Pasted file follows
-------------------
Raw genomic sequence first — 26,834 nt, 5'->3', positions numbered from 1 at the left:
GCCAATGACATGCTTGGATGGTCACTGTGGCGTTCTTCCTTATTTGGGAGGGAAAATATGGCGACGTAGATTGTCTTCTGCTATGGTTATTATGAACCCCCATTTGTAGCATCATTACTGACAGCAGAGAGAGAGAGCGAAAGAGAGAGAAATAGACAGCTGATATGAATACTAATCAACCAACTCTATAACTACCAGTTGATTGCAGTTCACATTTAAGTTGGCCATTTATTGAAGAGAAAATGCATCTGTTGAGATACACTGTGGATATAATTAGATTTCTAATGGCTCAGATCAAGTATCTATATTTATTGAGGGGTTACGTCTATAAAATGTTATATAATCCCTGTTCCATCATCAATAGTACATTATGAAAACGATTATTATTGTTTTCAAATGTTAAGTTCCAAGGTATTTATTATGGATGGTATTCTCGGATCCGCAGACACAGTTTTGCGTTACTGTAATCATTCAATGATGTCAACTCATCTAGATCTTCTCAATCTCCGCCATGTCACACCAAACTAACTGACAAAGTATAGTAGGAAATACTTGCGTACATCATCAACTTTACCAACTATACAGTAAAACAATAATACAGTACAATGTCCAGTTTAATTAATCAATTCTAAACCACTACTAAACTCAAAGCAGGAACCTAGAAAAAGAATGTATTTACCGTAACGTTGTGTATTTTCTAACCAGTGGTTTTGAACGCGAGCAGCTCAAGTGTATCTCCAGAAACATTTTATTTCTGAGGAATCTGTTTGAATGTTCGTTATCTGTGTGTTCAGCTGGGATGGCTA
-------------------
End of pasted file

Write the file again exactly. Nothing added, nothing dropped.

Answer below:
Raw genomic sequence first — 26,834 nt, 5'->3', positions numbered from 1 at the left:
GCCAATGACATGCTTGGATGGTCACTGTGGCGTTCTTCCTTATTTGGGAGGGAAAATATGGCGACGTAGATTGTCTTCTGCTATGGTTATTATGAACCCCCATTTGTAGCATCATTACTGACAGCAGAGAGAGAGAGCGAAAGAGAGAGAAATAGACAGCTGATATGAATACTAATCAACCAACTCTATAACTACCAGTTGATTGCAGTTCACATTTAAGTTGGCCATTTATTGAAGAGAAAATGCATCTGTTGAGATACACTGTGGATATAATTAGATTTCTAATGGCTCAGATCAAGTATCTATATTTATTGAGGGGTTACGTCTATAAAATGTTATATAATCCCTGTTCCATCATCAATAGTACATTATGAAAACGATTATTATTGTTTTCAAATGTTAAGTTCCAAGGTATTTATTATGGATGGTATTCTCGGATCCGCAGACACAGTTTTGCGTTACTGTAATCATTCAATGATGTCAACTCATCTAGATCTTCTCAATCTCCGCCATGTCACACCAAACTAACTGACAAAGTATAGTAGGAAATACTTGCGTACATCATCAACTTTACCAACTATACAGTAAAACAATAATACAGTACAATGTCCAGTTTAATTAATCAATTCTAAACCACTACTAAACTCAAAGCAGGAACCTAGAAAAAGAATGTATTTACCGTAACGTTGTGTATTTTCTAACCAGTGGTTTTGAACGCGAGCAGCTCAAGTGTATCTCCAGAAACATTTTATTTCTGAGGAATCTGTTTGAATGTTCGTTATCTGTGTGTTCAGCTGGGATGGCTA